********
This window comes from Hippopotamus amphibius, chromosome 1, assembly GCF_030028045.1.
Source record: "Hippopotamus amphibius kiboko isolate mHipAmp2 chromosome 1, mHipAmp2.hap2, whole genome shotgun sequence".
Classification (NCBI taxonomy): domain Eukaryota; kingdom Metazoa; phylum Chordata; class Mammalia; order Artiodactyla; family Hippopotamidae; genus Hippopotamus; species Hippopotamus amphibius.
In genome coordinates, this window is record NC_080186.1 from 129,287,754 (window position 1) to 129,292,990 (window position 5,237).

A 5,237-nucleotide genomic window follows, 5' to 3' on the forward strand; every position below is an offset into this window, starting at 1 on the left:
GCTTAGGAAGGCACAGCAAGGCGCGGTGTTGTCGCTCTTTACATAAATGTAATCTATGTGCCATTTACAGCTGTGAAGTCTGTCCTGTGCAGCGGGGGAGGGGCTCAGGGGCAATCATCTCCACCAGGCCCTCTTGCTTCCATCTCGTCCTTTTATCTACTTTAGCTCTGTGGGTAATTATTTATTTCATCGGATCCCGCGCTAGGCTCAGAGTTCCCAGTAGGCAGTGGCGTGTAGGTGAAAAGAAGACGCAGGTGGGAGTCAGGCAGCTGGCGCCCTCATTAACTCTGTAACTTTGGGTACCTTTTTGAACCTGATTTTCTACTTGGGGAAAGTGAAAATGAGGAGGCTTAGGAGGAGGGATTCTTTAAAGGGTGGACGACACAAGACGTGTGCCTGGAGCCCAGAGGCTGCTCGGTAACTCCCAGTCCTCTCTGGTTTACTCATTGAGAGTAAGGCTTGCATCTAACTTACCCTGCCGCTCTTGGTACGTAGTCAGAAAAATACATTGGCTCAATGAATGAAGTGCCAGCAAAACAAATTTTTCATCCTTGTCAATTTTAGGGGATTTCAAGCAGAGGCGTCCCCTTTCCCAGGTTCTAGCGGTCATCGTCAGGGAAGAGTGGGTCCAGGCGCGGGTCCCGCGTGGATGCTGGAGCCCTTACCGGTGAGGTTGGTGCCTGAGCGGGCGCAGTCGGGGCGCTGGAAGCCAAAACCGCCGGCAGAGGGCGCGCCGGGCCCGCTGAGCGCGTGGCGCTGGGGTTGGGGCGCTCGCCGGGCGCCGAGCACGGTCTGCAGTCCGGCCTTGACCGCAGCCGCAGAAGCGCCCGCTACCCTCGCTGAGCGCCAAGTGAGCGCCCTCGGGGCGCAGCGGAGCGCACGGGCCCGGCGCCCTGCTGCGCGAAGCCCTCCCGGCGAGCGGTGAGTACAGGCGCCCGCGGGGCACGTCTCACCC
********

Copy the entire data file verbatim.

This window comes from Hippopotamus amphibius, chromosome 1, assembly GCF_030028045.1.
Source record: "Hippopotamus amphibius kiboko isolate mHipAmp2 chromosome 1, mHipAmp2.hap2, whole genome shotgun sequence".
Classification (NCBI taxonomy): domain Eukaryota; kingdom Metazoa; phylum Chordata; class Mammalia; order Artiodactyla; family Hippopotamidae; genus Hippopotamus; species Hippopotamus amphibius.
In genome coordinates, this window is record NC_080186.1 from 129,287,754 (window position 1) to 129,292,990 (window position 5,237).

A 5,237-nucleotide genomic window follows, 5' to 3' on the forward strand; every position below is an offset into this window, starting at 1 on the left:
GCTTAGGAAGGCACAGCAAGGCGCGGTGTTGTCGCTCTTTACATAAATGTAATCTATGTGCCATTTACAGCTGTGAAGTCTGTCCTGTGCAGCGGGGGAGGGGCTCAGGGGCAATCATCTCCACCAGGCCCTCTTGCTTCCATCTCGTCCTTTTATCTACTTTAGCTCTGTGGGTAATTATTTATTTCATCGGATCCCGCGCTAGGCTCAGAGTTCCCAGTAGGCAGTGGCGTGTAGGTGAAAAGAAGACGCAGGTGGGAGTCAGGCAGCTGGCGCCCTCATTAACTCTGTAACTTTGGGTACCTTTTTGAACCTGATTTTCTACTTGGGGAAAGTGAAAATGAGGAGGCTTAGGAGGAGGGATTCTTTAAAGGGTGGACGACACAAGACGTGTGCCTGGAGCCCAGAGGCTGCTCGGTAACTCCCAGTCCTCTCTGGTTTACTCATTGAGAGTAAGGCTTGCATCTAACTTACCCTGCCGCTCTTGGTACGTAGTCAGAAAAATACATTGGCTCAATGAATGAAGTGCCAGCAAAACAAATTTTTCATCCTTGTCAATTTTAGGGGATTTCAAGCAGAGGCGTCCCCTTTCCCAGGTTCTAGCGGTCATCGTCAGGGAAGAGTGGGTCCAGGCGCGGGTCCCGCGTGGATGCTGGAGCCCTTACCGGTGAGGTTGGTGCCTGAGCGGGCGCAGTCGGGGCGCTGGAAGCCAAAACCGCCGGCAGAGGGCGCGCCGGGCCCGCTGAGCGCGTGGCGCTGGGGTTGGGGCGCTCGCCGGGCGCCGAGCACGGTCTGCAGTCCGGCCTTGACCGCAGCCGCAGAAGCGCCCGCTACCCTCGCTGAGCGCCAAGTGAGCGCCCTCGGGGCGCAGCGGAGCGCACGGGCCCGGCGCCCTGCTGCGCGAAGCCCTCCCGGCGAGCGGTGAGTACAGGCGCCCGCGGGGCACGTCTCACCC